It is regarded a momentous movement in history: the Klondike gold rush. Starting in 1897, it attracted over 100,000 prospectors to the US-Canadian border in an area which is now the Alaskan Yukon territory. They settled along the Klondike River near Dawson in northwest Canada in hopes for striking gold. However, the impact made by this gold rush was not entirely positive. Many people lost everything in search for a better life.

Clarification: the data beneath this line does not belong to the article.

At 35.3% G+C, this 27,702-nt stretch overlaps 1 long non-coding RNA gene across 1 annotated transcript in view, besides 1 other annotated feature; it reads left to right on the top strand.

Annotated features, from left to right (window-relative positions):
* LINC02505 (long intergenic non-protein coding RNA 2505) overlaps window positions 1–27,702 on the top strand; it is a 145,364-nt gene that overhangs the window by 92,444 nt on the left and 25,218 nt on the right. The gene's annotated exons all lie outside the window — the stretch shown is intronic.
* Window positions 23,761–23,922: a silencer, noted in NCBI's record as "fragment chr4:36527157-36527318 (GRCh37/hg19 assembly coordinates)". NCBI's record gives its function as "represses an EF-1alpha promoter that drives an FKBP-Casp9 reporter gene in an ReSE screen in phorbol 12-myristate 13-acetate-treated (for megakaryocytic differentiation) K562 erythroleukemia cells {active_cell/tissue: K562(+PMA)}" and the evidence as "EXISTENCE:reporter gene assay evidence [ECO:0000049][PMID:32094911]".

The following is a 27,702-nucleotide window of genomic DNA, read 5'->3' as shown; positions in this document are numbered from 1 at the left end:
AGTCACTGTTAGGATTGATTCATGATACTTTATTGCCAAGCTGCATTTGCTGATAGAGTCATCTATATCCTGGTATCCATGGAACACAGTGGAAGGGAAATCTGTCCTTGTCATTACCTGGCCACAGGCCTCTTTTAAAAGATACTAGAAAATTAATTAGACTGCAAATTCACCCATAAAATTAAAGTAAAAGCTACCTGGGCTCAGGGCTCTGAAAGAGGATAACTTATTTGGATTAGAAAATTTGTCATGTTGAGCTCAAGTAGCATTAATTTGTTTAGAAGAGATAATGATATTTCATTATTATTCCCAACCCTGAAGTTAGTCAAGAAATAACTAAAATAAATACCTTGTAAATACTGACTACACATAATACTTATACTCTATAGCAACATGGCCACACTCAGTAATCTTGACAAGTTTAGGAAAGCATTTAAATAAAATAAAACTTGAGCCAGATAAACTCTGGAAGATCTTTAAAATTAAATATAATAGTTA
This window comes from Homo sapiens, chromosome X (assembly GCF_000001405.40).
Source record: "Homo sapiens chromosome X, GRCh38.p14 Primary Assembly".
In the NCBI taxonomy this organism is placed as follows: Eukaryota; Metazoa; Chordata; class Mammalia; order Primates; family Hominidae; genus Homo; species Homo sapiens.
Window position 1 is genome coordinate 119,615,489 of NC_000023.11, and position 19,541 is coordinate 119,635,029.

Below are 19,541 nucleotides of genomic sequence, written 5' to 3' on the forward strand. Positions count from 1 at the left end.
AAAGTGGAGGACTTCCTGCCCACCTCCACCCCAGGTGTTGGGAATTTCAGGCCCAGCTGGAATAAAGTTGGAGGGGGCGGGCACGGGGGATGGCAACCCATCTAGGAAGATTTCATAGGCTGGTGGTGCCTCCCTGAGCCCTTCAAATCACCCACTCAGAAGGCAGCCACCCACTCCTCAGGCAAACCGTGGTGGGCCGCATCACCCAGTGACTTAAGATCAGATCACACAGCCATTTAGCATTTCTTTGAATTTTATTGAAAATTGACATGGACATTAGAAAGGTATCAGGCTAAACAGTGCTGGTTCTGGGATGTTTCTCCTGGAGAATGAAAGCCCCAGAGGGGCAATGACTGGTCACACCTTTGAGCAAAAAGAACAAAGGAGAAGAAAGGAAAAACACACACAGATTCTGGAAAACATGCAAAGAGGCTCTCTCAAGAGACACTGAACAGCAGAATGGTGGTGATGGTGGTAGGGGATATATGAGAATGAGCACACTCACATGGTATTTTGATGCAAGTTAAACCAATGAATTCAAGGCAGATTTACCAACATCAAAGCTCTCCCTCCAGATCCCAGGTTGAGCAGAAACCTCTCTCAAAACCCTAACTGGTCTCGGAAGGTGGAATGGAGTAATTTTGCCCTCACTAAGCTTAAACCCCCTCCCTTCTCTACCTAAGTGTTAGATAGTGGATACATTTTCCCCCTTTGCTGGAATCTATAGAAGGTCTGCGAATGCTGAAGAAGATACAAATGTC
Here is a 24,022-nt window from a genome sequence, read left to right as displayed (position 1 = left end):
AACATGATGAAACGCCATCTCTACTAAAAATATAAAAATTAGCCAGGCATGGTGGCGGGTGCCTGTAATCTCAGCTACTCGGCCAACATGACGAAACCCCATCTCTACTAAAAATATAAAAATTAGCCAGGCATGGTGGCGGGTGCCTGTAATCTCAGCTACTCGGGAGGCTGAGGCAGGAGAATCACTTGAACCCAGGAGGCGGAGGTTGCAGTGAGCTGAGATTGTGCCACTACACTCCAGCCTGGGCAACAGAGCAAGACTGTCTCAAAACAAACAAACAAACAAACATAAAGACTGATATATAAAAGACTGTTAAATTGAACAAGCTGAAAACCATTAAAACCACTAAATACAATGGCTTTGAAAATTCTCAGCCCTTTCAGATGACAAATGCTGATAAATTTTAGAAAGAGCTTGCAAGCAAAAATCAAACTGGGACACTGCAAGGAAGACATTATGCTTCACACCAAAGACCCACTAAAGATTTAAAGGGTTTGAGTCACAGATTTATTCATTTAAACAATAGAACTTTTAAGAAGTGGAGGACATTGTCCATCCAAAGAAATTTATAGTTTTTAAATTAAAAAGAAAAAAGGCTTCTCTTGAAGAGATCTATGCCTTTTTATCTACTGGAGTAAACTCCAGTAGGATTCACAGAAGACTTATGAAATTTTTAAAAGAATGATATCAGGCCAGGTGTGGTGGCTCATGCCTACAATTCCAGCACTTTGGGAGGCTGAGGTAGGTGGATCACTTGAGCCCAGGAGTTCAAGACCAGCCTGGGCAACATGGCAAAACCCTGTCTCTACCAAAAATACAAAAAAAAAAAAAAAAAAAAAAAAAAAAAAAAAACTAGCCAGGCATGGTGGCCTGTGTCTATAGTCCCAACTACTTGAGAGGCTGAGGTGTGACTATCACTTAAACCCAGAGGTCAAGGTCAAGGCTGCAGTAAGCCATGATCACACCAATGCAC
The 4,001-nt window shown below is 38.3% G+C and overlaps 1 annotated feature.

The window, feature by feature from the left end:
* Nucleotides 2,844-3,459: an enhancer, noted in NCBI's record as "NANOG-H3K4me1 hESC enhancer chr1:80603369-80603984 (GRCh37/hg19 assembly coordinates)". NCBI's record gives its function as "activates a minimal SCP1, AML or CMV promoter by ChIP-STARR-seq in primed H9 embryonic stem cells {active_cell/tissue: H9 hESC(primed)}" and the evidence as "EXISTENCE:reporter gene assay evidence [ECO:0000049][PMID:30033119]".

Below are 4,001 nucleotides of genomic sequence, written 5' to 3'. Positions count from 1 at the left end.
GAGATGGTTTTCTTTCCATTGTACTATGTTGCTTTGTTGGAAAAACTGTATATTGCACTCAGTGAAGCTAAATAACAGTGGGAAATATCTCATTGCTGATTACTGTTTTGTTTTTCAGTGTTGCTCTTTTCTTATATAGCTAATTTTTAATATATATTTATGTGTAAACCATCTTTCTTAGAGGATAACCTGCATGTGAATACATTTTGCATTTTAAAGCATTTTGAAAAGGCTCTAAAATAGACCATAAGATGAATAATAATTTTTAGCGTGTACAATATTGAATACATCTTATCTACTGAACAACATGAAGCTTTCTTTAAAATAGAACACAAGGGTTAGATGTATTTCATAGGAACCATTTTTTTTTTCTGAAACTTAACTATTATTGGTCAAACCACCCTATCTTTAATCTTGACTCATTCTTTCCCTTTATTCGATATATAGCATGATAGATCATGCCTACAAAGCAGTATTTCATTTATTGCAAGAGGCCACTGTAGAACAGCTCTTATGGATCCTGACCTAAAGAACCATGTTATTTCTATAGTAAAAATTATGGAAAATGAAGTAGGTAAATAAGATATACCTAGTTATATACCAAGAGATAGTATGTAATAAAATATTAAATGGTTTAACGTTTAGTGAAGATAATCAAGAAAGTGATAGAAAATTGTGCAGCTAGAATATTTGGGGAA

Because the region of northwest Canada was so inaccessible via land, many prospectors came by boat. A special fleet of steam boats were constructed, so that it would be easier to reach the area in the wilderness. But mother nature was stronger. Many ships sank in the rough water of the Yukon River. Today, researchers, historians and archeologists investigate the ghost ships underwater and try to piece together the wrecks like a puzzle in order to find out more about the gold rush and the prospectors’ lives back in 1897.
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